Archive for May 3rd, 2009


Bob’s your uncle is a commonly used expression known mainly in Britain, Ireland and Commonwealth countries. It is often used immediately following a set of simple instructions and carries roughly the same meaning as the phrase “and there you have it”.

As in…“You put the plug in here, press that switch, and Bob’s your uncle!”.

So who is Bob? Why Uncle Bob?

It’s a catchphrase dating back to 1887, when British Prime Minister Lord Salisbury decided to appoint a certain Arthur Balfour to the prestigious and sensitive post of Chief Secretary for Ireland. Not lost on the British public was the fact that Lord Salisbury just happened to be better known to Arthur Balfour as “Uncle Bob”. In the resulting furor over what was seen as an act of blatant nepotism, “Bob’s your uncle” became a popular sarcastic comment applied to any situation where the outcome was preordained by favoritism. As the scandal faded from public memory, the phrase lost its edge and became just a synonym for “no problem”.

Another theory, but less exciting, theory has it that it derives from the slang phrase all is bob, meaning that everything is safe, pleasant or satisfactory. This dates back to the seventeenth century or so (it’s in Captain Francis Grose’s Dictionary of the Vulgar Tongue of 1785). There have been several other slang expressions containing bob, some associated with thievery or gambling, and from the eighteenth century on it was also a common generic name for somebody you didn’t know.

“Bob’s your uncle” is also a way of saying “you’re all set”, “you’ve got it made!” or “that’s great!” and is used as an expression of jubilation at good fortune. It is used thus in the Alastair Sim film Scrooge, a version of the classic Dickens story A Christmas Carol, where a reformed Ebenezer Scrooge confronts his housekeeper, Mrs Dilber, on Christmas morning. He gives her a guinea (£1.05 in that era, and equivalent to about $100 today) as a Christmas present, and announces he will significantly raise her salary. In a burst of excitement the housekeeper responds, “Bob’s yer uncle! Merry Christmas, Mr Scrooge, in keeping with the situation!”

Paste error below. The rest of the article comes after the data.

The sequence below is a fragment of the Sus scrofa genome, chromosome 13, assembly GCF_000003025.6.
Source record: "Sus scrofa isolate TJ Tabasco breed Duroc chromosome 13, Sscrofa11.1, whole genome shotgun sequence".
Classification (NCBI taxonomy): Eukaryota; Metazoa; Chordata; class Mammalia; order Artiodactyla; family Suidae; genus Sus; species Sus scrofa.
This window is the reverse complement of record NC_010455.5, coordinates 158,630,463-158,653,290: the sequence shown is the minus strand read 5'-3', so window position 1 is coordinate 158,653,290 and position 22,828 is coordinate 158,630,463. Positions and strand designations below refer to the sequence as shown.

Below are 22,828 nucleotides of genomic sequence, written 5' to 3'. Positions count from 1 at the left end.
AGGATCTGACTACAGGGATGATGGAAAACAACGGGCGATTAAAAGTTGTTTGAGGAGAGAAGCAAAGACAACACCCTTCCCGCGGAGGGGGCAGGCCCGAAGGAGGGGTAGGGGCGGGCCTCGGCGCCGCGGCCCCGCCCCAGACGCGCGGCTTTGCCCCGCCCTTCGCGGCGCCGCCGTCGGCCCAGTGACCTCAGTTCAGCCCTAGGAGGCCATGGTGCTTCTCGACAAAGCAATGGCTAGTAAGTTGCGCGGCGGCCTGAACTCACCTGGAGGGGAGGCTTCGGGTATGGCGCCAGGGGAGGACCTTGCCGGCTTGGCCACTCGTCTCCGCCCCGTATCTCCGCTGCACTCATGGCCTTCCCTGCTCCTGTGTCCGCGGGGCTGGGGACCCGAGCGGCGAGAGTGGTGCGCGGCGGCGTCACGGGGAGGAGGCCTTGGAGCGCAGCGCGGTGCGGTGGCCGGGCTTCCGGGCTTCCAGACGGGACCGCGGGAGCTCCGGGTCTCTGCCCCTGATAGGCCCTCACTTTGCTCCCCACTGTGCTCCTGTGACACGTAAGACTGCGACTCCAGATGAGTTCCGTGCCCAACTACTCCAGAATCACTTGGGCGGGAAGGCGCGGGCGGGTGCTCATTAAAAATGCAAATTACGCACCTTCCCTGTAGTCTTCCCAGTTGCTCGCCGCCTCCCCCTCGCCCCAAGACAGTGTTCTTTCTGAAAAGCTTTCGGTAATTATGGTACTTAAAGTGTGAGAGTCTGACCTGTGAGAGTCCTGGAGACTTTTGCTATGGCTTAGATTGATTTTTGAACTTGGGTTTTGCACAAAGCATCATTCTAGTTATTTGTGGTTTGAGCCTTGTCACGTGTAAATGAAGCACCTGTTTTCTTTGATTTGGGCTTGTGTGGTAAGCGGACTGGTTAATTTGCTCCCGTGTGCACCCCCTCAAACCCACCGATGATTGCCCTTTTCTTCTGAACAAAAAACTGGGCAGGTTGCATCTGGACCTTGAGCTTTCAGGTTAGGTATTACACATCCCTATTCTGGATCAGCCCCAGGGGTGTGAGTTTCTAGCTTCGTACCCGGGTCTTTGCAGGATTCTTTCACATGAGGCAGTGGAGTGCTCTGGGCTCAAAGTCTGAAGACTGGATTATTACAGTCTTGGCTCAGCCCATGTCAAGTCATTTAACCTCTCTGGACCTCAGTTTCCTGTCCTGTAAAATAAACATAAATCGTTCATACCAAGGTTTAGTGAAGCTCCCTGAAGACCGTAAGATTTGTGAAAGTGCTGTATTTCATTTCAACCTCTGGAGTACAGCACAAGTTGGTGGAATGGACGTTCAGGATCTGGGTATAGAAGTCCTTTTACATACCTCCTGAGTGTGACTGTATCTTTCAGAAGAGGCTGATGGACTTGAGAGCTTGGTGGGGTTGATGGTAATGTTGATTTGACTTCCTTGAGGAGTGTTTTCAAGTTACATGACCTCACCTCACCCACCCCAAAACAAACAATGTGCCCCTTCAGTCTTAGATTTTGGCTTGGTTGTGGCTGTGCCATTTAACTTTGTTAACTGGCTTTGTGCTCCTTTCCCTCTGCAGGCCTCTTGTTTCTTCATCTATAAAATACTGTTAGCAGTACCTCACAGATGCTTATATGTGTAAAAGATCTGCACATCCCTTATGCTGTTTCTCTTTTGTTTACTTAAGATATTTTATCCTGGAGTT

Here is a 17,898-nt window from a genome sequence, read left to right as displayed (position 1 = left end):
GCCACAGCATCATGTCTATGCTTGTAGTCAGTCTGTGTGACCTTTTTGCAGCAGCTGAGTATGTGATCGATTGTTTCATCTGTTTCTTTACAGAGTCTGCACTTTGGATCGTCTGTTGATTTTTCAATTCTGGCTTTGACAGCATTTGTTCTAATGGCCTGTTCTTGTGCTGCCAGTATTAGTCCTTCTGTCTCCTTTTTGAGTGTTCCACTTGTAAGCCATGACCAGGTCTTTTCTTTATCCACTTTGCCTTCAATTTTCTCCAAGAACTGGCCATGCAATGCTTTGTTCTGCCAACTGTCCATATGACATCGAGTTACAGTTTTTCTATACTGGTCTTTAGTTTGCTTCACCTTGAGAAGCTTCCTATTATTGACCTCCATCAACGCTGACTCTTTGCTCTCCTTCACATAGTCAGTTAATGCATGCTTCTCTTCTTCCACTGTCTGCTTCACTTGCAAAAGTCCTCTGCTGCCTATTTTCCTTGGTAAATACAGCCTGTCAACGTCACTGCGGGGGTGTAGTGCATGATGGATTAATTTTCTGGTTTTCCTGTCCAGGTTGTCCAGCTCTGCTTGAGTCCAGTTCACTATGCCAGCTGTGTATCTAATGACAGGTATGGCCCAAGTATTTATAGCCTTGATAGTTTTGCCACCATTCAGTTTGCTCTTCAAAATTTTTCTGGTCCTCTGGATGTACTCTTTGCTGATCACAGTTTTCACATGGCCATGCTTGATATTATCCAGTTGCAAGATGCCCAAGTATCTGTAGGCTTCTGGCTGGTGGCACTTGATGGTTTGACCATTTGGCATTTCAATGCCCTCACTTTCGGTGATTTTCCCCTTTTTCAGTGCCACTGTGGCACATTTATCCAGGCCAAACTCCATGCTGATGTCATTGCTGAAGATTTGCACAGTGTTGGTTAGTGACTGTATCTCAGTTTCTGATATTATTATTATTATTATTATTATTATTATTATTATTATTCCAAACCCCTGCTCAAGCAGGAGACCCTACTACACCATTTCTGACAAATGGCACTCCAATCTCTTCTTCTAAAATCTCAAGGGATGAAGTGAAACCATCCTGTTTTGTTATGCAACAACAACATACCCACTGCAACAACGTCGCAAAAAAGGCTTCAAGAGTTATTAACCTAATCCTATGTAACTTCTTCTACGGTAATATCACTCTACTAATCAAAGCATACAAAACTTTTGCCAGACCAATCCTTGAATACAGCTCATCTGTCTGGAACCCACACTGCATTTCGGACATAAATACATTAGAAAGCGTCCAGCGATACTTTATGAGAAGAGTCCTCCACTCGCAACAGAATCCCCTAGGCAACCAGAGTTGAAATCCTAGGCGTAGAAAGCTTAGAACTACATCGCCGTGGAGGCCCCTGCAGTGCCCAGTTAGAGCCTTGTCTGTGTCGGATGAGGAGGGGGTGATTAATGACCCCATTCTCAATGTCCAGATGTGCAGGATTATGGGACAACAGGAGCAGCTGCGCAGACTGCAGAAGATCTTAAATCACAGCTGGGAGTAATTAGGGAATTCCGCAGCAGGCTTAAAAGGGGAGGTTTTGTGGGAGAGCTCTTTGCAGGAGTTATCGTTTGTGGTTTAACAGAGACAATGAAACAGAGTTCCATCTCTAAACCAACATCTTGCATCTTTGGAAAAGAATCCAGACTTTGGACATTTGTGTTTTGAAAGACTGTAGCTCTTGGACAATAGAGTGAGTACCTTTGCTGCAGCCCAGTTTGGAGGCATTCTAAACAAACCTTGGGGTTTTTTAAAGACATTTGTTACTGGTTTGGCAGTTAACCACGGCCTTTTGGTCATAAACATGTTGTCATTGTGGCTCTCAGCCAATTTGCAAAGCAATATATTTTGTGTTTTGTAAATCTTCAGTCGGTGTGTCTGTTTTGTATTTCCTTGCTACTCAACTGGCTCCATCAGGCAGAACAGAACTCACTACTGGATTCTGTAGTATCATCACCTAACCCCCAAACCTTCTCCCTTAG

You can also find it’s usage in a number of Terry Pratchett’s Discworld novels, notably Guards! Guards!, use the phrase to confuse, as the characters in question often do not have uncles named “Bob” and Discworld people tend to take things literally.

Cockney’s in East End of London I heard use it as “Bob’s your Uncle, Tilly’s a Trout” it’s enough to know about Uncle Bob, I have no idea who Tilly is… Perhaps it’s Bobs wife. I can’t find information about that variation anywhere.

Author of Young Adult Romance/Fiction book
Across the Pond




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One of the advantages for modern day writers is the internet where one can share your book to people all around the world without leaving your desk. I have gone into the benefits of “virtual book tours” with companies like “pumpupyourbookpomotion.com”. And how the way forward for authors and books has to be by the use of the internet.